After two months in Virginia, we’re finally back home in Tennessee enjoying a wonderful, rainy week at our farm. Joey’s garden is tilled and planted, our chickens are in full production and little Indiana is learning new things every day. She’s now 15 months old and though she can pull herself around a little by her arms, she still hasn’t discovered that she has legs. So while some little ones at her age are “walkers”, or “crawlers”... our little Indy is still a “sitter”. That’s good for us. It means more time with her in our laps and arms. She will be mobile soon enough, and mama and papa will spend the rest of our lives following after her.
As for the movie… the filming has been completed. It is “in the can” as they say. Actually, it’s on a hard-drive right here next to me. I’m planning to spend the summer here in the barn editing the film. Myself and a couple other guys on our team will be working for the next few months on editing, sound-mixing, coloring, creating a movie soundtrack and a hundred other things – hoping to have the final film ready to submit to Sundance in September or to take down some other path that this movie leads us. As I sit here looking through all the beautiful footage we shot, I’m humbled by a number of things:
First off – how hard this has been. Getting the whole production together and accomplishing the filming of the movie has been the most difficult thing that I, and most of my friends, have ever done. The stress we all felt was immense (I thought I was going to have a heart-attack a couple times…we hardly slept… and we barely got everything shot in the amount of time and money that we had available to us). It literally came down to the last second, of last minute of the last hour of the day most days.. but somehow, we did it.
Secondly and more importantly – is how incredible this experience has been. It’s been the single most rewarding and beautiful creative thing I’ve ever been part of. Dozens of people – actors and crew from all over the country – came together to work on a story that that they loved and believed in… a story that Aaron and I dreamed up in our heads. Since late March, together we restored a run-down farmstead, built a train-car and a slave cabin, created tent-cities and burned down a plantation (through movie magic) and it was all in service of one woman and her pursuit to find the man she loved. I don’t know what the outcome of our film will be – whether it’ll get to play in theaters, or go straight to DVD or online. Whether it will make any money or our investor will see any profit. But I know that it’s already been SO, SO, SO worth it to me. I’m forever changed by Josephine’s story…and bring part of the story of bringing her story to life.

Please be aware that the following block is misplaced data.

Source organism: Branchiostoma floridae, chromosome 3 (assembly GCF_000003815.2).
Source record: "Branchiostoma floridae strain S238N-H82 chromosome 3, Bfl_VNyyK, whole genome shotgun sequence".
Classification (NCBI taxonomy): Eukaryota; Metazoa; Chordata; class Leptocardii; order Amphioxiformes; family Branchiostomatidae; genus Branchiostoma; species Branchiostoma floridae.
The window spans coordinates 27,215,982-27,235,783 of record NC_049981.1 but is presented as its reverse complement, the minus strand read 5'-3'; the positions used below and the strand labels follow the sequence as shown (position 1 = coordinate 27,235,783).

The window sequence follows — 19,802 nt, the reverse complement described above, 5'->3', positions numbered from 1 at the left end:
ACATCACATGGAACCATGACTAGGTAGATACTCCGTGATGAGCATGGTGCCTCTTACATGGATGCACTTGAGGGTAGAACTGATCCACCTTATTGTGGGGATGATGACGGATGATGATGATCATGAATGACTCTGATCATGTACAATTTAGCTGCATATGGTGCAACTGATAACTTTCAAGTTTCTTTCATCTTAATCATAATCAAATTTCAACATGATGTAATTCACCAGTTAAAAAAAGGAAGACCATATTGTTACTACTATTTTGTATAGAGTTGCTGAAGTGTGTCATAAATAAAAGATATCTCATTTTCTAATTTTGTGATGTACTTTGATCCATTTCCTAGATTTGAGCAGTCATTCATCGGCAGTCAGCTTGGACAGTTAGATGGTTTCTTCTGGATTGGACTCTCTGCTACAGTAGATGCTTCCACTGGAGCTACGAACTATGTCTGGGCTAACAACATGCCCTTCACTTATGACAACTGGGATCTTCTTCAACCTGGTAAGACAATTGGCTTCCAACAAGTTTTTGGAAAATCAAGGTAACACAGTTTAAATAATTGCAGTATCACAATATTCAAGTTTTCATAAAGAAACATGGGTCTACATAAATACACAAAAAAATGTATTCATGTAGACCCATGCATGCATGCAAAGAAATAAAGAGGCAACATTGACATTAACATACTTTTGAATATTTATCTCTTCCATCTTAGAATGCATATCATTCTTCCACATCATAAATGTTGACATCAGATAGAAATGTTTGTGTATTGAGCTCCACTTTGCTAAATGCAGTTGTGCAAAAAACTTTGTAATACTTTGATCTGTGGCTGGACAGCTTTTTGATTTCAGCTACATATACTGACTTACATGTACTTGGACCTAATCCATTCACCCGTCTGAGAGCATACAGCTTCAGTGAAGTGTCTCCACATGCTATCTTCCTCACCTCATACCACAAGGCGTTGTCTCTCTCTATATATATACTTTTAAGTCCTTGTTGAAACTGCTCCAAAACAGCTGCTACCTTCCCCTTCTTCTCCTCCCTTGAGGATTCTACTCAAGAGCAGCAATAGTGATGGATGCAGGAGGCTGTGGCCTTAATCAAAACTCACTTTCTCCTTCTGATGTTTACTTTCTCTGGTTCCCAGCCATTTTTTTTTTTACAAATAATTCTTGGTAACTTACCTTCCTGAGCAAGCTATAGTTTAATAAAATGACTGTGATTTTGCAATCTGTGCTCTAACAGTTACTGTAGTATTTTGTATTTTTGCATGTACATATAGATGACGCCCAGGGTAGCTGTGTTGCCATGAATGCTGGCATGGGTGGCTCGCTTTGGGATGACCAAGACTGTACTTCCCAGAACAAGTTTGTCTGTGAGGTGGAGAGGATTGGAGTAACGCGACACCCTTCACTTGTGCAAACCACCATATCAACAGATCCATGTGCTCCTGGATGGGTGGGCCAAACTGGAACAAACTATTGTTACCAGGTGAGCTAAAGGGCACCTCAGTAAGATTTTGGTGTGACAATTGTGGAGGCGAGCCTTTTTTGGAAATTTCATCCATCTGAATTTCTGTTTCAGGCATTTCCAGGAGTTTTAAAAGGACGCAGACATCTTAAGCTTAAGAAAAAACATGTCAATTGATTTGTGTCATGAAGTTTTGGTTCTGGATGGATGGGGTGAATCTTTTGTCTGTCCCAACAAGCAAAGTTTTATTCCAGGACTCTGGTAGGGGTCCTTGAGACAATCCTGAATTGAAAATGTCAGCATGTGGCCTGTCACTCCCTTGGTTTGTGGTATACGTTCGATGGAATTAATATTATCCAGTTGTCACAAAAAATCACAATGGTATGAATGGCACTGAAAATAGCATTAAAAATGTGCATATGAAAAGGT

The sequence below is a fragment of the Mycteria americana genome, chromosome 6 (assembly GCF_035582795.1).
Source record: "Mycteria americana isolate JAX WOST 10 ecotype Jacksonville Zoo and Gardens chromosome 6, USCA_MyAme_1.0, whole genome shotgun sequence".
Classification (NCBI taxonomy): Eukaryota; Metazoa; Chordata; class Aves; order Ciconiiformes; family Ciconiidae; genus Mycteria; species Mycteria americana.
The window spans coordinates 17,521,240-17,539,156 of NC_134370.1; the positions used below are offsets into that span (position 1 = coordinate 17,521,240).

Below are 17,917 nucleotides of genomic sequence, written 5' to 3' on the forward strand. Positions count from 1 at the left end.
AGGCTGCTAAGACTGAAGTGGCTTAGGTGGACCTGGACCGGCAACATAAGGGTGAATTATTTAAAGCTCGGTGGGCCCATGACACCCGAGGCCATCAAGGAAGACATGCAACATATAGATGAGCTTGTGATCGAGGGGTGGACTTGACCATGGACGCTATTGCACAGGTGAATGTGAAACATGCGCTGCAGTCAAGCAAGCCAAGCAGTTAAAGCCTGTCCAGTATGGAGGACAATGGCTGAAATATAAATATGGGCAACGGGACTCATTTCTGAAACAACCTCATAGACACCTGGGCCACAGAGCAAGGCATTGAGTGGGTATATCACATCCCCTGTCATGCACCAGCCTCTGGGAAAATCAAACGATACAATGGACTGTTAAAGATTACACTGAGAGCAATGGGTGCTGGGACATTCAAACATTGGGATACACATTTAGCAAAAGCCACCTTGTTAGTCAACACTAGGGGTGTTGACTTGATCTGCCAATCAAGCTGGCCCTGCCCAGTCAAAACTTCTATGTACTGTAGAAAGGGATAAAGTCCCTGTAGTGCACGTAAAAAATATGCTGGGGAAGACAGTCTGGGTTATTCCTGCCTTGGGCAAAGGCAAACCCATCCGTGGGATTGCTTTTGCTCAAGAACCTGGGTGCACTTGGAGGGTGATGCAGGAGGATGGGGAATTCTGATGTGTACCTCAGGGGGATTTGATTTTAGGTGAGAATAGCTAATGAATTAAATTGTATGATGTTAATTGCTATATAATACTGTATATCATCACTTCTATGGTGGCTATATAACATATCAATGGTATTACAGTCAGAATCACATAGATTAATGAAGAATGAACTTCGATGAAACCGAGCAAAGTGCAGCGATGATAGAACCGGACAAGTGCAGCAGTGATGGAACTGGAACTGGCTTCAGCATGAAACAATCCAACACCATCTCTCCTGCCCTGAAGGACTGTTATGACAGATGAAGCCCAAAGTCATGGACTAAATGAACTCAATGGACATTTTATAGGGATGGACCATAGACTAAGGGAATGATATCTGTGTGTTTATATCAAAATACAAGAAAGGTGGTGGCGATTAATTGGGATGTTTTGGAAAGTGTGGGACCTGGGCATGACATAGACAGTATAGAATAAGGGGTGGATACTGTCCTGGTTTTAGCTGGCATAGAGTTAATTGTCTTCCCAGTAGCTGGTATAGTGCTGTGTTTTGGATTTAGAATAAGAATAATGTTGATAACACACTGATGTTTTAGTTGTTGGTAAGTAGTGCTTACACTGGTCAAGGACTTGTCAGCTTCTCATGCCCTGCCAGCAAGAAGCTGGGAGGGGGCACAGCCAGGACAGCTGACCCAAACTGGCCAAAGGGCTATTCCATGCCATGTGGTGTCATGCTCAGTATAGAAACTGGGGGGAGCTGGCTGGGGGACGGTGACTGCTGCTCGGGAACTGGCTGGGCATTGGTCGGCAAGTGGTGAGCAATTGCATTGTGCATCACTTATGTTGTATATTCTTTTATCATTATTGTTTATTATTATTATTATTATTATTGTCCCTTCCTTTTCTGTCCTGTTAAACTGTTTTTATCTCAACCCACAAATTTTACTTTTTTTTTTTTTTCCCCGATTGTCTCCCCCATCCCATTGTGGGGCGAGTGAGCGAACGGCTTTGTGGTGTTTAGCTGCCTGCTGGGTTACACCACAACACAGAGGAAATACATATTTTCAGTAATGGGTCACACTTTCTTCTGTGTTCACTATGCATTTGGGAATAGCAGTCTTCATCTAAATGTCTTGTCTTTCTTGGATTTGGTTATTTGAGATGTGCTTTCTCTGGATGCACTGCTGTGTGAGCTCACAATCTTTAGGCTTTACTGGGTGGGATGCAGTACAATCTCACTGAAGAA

And lastly, I’m incredibly humbled that somehow, we raised over $120,000 during our 30 day Kickstarter campaign. Thank you to everyone who pledged, or prayed or just smiled when they watched our Kickstarter video. It all makes a difference. And the money we’ve raised will help us turn all these files on this hard-drive into a real, live movie. A movie we will have all made together.
Besides our film crew, there were a number of folks with cameras there in Virginia helping us document the whole experience… James Edmunds, Stephanie Richer, Casey Pierce, Aaron Carnahan, Keith Hunley and many others. Below is a video I put together from the images that came from their cameras and iPhones. It’s a small glimpse “behind the scenes” of the making of the movie Josephine.